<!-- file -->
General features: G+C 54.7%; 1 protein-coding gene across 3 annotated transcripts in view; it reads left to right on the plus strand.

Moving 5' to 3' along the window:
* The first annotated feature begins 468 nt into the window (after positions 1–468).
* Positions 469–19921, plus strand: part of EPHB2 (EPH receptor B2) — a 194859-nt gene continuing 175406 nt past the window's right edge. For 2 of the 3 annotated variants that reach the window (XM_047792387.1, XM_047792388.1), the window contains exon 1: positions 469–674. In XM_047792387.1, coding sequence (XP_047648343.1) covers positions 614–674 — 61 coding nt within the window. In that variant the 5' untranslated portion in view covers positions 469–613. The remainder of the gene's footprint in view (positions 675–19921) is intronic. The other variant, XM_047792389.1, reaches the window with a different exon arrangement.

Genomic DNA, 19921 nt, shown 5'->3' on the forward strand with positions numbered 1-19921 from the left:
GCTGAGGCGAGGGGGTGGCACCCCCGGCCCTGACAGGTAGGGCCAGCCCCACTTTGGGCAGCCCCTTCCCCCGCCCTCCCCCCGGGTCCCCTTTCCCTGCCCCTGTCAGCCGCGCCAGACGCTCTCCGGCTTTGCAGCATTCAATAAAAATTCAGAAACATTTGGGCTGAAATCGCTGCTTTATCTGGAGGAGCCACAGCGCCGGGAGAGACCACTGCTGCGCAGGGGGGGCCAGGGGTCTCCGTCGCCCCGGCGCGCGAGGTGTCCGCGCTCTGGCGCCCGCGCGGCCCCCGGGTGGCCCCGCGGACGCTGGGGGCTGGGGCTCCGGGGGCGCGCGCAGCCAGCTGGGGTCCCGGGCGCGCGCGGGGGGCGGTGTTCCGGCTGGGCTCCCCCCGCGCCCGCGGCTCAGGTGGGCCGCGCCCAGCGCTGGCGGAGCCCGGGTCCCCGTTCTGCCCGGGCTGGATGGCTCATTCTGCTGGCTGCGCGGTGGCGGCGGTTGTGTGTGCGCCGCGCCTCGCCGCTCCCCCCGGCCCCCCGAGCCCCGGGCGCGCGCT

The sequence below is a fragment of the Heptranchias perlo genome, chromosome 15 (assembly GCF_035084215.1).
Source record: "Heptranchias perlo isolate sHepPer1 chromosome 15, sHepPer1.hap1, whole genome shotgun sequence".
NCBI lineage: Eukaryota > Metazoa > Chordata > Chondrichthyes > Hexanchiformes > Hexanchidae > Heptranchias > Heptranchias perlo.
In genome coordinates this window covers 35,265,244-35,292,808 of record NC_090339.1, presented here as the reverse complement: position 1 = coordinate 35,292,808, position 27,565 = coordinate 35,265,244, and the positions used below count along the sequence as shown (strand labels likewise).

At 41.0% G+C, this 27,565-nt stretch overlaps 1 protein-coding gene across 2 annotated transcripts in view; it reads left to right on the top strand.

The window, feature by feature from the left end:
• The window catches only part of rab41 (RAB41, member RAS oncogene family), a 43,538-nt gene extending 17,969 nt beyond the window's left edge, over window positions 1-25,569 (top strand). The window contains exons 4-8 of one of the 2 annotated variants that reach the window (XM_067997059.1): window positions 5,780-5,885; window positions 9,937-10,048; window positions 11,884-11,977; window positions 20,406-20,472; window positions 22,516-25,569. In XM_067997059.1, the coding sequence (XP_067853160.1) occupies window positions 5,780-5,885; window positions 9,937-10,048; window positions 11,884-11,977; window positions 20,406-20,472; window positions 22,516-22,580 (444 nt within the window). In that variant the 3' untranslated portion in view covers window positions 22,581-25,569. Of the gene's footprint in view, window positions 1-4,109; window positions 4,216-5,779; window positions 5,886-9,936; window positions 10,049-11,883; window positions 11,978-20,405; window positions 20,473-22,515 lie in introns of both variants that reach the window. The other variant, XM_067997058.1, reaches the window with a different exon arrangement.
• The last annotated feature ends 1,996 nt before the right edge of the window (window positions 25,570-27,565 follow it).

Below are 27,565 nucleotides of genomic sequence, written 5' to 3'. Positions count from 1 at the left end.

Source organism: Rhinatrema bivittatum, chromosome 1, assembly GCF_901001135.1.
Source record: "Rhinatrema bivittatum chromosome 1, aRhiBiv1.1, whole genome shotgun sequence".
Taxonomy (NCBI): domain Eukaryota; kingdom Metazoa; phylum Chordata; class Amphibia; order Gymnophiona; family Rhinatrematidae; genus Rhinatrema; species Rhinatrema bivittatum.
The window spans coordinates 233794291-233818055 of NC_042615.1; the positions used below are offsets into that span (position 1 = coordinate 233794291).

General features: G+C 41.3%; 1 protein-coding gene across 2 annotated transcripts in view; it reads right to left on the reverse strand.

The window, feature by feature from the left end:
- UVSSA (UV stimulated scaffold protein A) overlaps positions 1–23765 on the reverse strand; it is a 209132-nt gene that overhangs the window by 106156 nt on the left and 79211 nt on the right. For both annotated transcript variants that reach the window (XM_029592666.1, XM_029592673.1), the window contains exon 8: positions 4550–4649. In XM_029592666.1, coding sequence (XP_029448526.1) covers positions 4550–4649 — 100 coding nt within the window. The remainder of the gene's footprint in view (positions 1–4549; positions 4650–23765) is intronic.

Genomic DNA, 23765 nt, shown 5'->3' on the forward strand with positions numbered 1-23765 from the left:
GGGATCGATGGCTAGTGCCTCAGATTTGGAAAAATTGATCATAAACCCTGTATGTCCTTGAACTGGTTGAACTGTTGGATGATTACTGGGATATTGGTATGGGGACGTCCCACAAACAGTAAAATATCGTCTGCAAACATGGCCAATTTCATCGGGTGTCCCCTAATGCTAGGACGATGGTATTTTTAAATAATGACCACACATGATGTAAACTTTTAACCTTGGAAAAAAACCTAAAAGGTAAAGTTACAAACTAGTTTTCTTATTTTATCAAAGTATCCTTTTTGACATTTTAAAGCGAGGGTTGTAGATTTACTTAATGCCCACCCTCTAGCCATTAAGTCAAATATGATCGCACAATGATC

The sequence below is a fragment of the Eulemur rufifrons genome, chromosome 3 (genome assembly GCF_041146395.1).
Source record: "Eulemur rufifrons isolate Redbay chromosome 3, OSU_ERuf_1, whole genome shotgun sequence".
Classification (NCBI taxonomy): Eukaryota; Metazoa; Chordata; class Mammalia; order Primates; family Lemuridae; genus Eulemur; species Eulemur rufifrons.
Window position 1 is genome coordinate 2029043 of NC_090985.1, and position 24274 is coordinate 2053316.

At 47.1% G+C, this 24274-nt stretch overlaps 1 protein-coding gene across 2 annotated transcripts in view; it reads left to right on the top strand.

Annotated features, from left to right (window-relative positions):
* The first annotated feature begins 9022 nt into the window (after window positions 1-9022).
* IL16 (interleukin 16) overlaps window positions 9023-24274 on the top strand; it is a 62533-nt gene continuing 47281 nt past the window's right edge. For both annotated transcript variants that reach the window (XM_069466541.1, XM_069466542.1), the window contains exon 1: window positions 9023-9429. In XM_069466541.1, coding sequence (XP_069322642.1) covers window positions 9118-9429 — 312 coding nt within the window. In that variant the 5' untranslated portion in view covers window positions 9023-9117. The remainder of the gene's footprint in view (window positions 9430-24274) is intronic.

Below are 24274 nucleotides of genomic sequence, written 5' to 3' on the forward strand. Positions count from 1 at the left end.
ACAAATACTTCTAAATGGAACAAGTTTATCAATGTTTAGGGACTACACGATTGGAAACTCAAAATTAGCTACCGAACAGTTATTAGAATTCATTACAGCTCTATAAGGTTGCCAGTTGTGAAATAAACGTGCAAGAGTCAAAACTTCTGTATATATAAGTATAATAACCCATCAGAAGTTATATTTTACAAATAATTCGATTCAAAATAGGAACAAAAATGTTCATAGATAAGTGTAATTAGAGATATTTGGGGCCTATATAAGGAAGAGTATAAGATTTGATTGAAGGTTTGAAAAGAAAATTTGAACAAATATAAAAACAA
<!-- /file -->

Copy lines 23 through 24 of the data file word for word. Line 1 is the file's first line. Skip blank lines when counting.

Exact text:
Genomic DNA, 23765 nt, shown 5'->3' on the forward strand with positions numbered 1-23765 from the left:
GGGATCGATGGCTAGTGCCTCAGATTTGGAAAAATTGATCATAAACCCTGTATGTCCTTGAACTGGTTGAACTGTTGGATGATTACTGGGATATTGGTATGGGGACGTCCCACAAACAGTAAAATATCGTCTGCAAACATGGCCAATTTCATCGGGTGTCCCCTAATGCTAGGACGATGGTATTTTTAAATAATGACCACACATGATGTAAACTTTTAACCTTGGAAAAAAACCTAAAAGGTAAAGTTACAAACTAGTTTTCTTATTTTATCAAAGTATCCTTTTTGACATTTTAAAGCGAGGGTTGTAGATTTACTTAATGCCCACCCTCTAGCCATTAAGTCAAATATGATCGCACAATGATC